A life insurance premium is the payment you make as your portion of the cost of an insurance policy. You can usually pay your life insurance premium monthly, quarterly, semi-annually, or annually. If you do not pay your premium, your life insurance policy will be cancelled and your beneficiary will not receive the death benefit.
The amount of your life insurance premium basically depends on two things: who you are and what you want.
Many life insurance companies use a process called underwriting to set your life insurance premium. This means they evaluate factors like your age, health, and lifestyle (as provided by you in an application) to classify you at a certain level of risk. The more at risk you are for dying, the worse your classification and the higher your premium.
Criteria life insurance companies consider to set your premium include:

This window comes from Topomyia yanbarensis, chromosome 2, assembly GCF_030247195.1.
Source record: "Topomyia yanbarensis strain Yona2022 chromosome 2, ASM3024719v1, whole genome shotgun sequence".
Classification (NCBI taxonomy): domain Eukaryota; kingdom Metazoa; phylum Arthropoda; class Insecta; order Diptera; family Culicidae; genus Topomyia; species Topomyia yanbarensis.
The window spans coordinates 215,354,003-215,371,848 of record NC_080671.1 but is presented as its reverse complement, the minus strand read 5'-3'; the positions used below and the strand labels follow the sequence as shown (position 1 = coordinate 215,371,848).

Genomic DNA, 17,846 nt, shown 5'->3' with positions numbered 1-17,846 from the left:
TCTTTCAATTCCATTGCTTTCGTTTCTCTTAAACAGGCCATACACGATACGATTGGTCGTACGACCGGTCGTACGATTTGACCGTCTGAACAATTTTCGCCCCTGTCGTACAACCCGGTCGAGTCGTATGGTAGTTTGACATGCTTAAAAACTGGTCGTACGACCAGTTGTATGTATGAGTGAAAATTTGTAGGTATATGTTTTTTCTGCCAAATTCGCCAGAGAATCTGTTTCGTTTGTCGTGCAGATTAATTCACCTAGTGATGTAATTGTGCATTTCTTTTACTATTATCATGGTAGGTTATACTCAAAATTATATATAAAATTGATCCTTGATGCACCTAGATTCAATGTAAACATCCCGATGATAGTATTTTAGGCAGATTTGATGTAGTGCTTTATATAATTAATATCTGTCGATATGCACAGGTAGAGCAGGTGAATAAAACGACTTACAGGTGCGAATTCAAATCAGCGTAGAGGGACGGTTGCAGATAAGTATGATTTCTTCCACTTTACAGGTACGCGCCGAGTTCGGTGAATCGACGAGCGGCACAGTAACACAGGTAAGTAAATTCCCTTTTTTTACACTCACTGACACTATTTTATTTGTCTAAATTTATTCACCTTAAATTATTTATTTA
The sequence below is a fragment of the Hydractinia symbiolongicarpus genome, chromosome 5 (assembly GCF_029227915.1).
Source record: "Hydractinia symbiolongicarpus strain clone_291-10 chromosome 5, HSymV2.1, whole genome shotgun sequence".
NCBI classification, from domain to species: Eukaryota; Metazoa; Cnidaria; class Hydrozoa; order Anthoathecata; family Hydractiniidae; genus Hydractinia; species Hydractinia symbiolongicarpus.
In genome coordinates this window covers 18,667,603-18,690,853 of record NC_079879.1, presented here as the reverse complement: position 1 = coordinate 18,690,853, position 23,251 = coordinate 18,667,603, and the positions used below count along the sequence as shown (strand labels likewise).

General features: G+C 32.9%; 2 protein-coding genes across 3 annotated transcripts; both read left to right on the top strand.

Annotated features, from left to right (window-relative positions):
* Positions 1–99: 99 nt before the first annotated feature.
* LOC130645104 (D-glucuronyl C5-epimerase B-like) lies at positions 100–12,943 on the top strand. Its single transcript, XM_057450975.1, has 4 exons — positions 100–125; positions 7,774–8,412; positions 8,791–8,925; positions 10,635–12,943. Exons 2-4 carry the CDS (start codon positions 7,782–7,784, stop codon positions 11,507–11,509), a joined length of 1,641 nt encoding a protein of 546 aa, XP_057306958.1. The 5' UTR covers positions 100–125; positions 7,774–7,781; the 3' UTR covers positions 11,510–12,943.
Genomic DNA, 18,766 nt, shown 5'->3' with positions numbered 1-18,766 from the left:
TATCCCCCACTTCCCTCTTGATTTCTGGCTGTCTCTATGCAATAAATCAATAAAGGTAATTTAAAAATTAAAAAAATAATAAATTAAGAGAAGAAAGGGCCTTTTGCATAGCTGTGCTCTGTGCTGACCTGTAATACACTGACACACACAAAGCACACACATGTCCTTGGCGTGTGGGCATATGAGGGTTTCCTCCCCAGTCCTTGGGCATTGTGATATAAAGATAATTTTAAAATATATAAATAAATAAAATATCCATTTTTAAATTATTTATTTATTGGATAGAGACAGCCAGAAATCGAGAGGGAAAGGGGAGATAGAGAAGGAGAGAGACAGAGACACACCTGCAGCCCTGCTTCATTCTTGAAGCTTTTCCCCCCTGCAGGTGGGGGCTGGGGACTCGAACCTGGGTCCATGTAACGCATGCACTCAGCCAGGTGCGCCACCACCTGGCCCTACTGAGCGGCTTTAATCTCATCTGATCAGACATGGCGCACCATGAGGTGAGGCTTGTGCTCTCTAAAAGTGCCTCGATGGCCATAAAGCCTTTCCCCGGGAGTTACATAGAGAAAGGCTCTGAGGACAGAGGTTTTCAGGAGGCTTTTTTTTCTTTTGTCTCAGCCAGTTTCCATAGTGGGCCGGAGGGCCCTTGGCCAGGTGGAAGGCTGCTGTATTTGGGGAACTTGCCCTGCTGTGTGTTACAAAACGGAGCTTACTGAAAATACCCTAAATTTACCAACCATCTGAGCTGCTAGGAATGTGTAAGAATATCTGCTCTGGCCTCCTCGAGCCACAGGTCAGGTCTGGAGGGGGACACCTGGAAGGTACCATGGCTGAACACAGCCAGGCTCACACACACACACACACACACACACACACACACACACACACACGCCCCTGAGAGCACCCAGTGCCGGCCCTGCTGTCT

Other factors that can increase your premium include:
Once your life insurance premium is determined, the life insurance company cannot raise it based on your declining health. However, if your health improves or if you stop smoking, you can sometimes get reevaluated to reduce your premium. Some life insurance plans may vary your premium based on your aging.
There are a variety of life insurance policies to choose from and each type may charge a different premium. Picking the right life insurance policy means making sure you can afford the premium, so it is important to understand the differences.
Amount and length of policy:
The higher you want your life insurance policy to be worth, the more your premium will be. Term policies usually offer the lowest premium for the highest death benefit. If you choose a term policy, the longer the term you choose, the lower your premium will be.
Type of policy:
Generally, term life insurance premium is less expensive than permanent life insurance at the beginning. But with some term life insurance policies, your premium will increase as you age. Permanent life insurance premiums usually stay the same through the entire policy. Premiums for group life insurance (such as plans offered by your employer) have a set premium that everyone at the company pays, regardless of individual classification. The premium is sometimes paid by your employer. Some people who get group life insurance from their employer also purchase an individual life insurance policy for additional coverage.